Walk for the Weekend: North Bull Island, Dublin
This wonderful space with a genuine island ‘feel’ is there to be walked and enjoyed within the confines of our capital city
We walked on to its nicest part, along green grassy paths through acres of marram grass billowing in the west wind
Islands are special romantic places, much celebrated in literature and often longingly visited in our imaginations. Yet mostly it’s images of palm-fringed island refuges, of exotic colour, light and warmth that console us on dark winter days.
But much more attainable – indeed only a short Dublin Bus, DART or Dublin Bikes ride for us city dwellers – is a space with a real island “feel”, a place so wild and free that shy seals, wild flowers and a multitude of migrating birds find peace, sustenance and safety there.
This is the North Bull Island, the newest of Ireland’s wonderful islands, a gift of natural processes tweaked a bit by Captain Bligh (of Bounty fame) and others keen to create safe passage for vessels into Dublin Port in the early 1800s.
Four of us came here on a blowy but bright January day. We accessed the island via the “wooden bridge”, parked near the North Bull Wall’s Marian statue and started our exploration with coffee in the sun-filled, cosy little coffee shop adjacent to the wall.
Our first, caffeine-fuelled impression of the island was of a high sky, wind and sun, and especially the lovely mountain backdrop pierced only by the iconic red and white “ESB chimneys”; wrapped-up people were running or dog walking the wall, all a little enthralled by this place of bracing air, ruffled water and wave.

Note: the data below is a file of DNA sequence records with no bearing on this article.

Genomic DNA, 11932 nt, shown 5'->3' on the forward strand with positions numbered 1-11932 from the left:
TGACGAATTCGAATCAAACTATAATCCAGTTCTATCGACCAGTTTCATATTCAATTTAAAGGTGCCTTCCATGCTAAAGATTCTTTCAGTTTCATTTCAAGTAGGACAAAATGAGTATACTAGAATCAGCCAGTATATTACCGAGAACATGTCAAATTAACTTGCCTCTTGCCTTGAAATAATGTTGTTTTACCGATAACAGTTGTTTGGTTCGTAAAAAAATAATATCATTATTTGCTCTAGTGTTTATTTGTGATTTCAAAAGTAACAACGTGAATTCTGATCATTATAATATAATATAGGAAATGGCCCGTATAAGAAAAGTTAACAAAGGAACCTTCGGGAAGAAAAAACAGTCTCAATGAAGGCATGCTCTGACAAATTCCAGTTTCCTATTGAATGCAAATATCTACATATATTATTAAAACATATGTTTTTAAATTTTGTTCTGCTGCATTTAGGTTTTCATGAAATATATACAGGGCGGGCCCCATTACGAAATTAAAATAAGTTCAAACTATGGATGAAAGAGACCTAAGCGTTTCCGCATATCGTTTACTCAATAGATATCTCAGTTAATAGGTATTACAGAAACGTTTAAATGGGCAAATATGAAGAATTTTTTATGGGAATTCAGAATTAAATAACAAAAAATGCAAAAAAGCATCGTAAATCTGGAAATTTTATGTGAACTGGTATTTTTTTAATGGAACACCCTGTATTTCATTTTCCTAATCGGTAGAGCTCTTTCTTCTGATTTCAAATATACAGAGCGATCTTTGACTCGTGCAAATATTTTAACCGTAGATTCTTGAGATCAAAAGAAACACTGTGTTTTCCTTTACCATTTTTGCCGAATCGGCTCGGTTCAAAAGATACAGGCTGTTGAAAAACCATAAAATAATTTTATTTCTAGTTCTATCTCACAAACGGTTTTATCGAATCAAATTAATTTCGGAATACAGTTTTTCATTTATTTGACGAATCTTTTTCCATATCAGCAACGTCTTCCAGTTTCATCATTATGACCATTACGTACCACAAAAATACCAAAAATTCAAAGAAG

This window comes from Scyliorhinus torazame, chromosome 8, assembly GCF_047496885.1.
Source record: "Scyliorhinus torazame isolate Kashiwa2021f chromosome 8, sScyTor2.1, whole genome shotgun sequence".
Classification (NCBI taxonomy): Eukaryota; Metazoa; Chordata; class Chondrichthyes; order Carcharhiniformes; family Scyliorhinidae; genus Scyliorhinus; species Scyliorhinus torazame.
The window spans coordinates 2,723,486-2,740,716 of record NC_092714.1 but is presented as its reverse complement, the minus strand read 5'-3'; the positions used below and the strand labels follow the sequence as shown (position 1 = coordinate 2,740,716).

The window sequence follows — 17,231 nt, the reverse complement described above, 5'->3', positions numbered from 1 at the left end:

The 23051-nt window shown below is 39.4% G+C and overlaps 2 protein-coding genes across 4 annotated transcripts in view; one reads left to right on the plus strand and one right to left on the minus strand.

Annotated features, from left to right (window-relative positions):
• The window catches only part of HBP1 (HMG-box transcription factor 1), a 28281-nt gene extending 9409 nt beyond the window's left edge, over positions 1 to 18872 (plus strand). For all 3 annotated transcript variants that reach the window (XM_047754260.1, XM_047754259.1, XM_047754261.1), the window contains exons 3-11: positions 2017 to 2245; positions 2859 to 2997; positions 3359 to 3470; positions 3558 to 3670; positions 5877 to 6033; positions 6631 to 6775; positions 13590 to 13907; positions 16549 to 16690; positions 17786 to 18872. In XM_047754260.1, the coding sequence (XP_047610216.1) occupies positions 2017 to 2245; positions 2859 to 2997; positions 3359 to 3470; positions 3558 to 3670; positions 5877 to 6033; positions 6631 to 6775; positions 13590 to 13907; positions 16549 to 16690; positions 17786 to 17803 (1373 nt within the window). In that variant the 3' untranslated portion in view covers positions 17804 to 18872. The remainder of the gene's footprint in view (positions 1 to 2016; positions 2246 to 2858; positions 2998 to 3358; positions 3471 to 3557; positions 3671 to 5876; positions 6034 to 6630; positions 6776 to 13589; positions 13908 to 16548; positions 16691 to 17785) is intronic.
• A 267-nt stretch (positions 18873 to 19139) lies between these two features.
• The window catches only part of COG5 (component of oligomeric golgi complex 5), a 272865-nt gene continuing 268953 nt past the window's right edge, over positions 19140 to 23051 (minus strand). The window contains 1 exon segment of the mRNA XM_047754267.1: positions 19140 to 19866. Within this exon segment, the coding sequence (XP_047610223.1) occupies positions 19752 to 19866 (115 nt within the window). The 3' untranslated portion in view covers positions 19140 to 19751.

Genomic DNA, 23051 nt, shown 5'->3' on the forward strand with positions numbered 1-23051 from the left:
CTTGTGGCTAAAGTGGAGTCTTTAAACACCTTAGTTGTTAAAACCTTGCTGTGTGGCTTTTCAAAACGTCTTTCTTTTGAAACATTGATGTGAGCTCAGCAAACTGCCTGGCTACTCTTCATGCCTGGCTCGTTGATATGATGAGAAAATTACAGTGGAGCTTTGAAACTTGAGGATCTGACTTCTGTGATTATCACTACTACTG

We set off up the interior of the island, mostly along the outside of the Royal Dublin Golf Club fence, noting Brent geese grazing its fairways, to the little interpretative centre at the Raheny access causeway.
Here we had the great good fortune to meet Gearoid, who generously and enthusiastically explained to us the centre’s exhibits and stories of shipwrecks, migrating birds, wild flowers and the mechanics of how a sandbank became the island he evidently loves.
Better informed now of the treasures of the island, we walked on to its nicest part, along green grassy paths through acres of marram grass billowing in the west wind.
We were soon at the attractive northern tip of the island, and we picnicked there in a sheltered spot, admiring the Hill of Howth and watching the “dinky”-like double decker busses on the built-up Sutton shore opposite us; we in turn were watched by a couple of wary seals from the safety of the sea just offshore.
Then a lovely 5km walk back along Dollymount Strand followed, with the Dublin Mountains silhouette ahead of us and sunlight reflecting on the wide, ebbing tide sand and dramatically illuminating the white steam from Dublin’s Poolbeg incinerator. Meanwhile all the time, huge high-sided vessels stood just offshore awaiting access to the port.
It was a revelation to us that such a wonderful and precious space, with a genuine island “feel” and fine interpretative centre, is there to be walked and enjoyed within the confines of our capital city. But remember that this is a wildlife reserve, so tread softly and carefully!
Map: Sheet 50, maps on view at access points and in the interpretative centre
Start/Finish: Optional; CP at coffee shop or Raheny causeway access
Effort: Easy, about 10km, no climbing